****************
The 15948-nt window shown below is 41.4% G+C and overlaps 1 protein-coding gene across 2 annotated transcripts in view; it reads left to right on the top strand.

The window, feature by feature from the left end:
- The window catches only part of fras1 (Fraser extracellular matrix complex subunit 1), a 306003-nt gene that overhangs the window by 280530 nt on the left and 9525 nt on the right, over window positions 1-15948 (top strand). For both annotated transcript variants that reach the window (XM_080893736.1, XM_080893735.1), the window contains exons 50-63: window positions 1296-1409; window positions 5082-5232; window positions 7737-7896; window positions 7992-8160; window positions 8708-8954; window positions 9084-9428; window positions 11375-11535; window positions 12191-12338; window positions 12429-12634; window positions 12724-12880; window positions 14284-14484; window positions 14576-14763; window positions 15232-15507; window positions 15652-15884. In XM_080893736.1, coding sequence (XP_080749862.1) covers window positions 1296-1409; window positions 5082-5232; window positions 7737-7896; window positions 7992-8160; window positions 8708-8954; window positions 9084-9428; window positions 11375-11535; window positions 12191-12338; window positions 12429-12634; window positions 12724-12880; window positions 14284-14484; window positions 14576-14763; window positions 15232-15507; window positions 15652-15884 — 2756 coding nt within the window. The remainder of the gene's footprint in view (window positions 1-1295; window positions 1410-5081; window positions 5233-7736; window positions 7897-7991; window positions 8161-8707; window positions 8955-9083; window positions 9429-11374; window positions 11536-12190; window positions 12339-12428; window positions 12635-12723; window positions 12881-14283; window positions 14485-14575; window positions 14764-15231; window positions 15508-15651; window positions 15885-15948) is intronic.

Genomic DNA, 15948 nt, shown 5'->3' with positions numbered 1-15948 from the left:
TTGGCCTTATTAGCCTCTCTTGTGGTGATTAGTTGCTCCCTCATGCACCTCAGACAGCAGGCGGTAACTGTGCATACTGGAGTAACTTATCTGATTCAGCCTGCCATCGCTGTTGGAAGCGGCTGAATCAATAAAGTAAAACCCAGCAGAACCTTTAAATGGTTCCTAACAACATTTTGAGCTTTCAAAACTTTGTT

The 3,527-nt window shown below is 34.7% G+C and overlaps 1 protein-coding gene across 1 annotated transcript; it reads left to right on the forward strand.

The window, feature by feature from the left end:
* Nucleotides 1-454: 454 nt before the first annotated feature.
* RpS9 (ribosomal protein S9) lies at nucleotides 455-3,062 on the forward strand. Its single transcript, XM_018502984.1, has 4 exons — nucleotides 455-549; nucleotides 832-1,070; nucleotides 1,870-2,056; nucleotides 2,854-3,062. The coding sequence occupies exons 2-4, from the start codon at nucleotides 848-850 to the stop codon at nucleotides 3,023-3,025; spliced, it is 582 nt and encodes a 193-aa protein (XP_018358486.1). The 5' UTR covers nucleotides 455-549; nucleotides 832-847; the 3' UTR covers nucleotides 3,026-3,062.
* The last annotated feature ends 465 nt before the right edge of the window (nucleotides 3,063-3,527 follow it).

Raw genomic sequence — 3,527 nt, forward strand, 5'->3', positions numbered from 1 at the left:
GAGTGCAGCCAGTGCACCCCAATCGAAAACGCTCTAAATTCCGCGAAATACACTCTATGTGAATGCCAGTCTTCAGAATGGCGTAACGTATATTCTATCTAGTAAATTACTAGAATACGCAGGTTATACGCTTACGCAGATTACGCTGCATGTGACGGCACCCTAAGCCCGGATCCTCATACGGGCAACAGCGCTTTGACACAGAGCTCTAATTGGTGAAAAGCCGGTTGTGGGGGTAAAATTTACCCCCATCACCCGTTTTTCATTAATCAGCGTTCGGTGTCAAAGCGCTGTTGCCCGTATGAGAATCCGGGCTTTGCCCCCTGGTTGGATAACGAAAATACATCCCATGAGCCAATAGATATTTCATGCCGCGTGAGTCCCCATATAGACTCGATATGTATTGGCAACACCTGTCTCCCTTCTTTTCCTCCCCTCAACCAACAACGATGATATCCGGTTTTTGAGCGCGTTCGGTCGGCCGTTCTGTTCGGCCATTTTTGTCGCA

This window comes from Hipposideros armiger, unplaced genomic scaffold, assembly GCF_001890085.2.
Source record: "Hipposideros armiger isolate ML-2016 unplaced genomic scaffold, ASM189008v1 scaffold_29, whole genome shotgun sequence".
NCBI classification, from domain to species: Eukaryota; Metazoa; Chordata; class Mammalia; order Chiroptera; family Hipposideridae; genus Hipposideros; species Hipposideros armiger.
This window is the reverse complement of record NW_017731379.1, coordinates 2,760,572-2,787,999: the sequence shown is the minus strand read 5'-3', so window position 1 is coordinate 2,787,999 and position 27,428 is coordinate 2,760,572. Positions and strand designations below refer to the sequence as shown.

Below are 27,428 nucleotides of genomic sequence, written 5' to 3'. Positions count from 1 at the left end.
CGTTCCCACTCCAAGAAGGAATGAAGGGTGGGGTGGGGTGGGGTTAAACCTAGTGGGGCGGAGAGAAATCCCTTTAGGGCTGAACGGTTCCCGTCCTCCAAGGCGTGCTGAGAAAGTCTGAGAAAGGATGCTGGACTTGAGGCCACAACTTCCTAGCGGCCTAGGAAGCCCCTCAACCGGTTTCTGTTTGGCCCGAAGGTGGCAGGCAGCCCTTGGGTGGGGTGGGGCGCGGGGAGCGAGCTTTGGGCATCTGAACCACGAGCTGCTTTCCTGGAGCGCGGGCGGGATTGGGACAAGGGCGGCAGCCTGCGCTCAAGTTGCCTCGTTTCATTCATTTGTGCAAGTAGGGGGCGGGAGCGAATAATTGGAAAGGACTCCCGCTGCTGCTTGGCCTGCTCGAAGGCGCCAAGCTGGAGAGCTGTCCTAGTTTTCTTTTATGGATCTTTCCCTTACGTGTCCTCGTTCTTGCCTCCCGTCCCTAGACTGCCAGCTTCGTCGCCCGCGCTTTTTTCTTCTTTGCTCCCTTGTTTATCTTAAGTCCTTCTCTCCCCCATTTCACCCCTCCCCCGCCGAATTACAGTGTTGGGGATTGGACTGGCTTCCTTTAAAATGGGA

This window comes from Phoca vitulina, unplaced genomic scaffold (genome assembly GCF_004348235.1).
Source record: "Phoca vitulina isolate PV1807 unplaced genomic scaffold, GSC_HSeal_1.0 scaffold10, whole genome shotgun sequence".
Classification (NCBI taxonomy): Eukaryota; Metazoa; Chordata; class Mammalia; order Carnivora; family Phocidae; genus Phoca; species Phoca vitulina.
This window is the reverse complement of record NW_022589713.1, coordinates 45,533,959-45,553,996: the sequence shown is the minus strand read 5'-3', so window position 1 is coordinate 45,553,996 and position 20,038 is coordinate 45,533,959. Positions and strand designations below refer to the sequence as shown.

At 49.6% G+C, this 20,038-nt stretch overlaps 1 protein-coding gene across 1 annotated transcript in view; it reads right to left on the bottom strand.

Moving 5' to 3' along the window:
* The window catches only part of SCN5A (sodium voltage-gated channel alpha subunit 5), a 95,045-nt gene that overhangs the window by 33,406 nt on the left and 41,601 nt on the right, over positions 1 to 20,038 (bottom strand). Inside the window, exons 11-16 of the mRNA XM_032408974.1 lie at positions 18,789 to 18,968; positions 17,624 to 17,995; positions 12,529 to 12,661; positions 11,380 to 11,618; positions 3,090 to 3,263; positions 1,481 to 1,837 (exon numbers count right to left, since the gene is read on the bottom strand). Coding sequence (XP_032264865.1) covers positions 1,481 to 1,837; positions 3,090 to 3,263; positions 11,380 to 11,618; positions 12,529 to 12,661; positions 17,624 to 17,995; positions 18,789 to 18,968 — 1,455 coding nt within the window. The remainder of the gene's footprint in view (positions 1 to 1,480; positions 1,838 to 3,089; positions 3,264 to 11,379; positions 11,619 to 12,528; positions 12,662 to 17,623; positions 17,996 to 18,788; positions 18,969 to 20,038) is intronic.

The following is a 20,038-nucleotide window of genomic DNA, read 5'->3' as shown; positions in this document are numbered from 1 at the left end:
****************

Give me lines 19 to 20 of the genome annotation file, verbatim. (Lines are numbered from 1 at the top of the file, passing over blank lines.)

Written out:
This window comes from Phoca vitulina, unplaced genomic scaffold (genome assembly GCF_004348235.1).
Source record: "Phoca vitulina isolate PV1807 unplaced genomic scaffold, GSC_HSeal_1.0 scaffold10, whole genome shotgun sequence".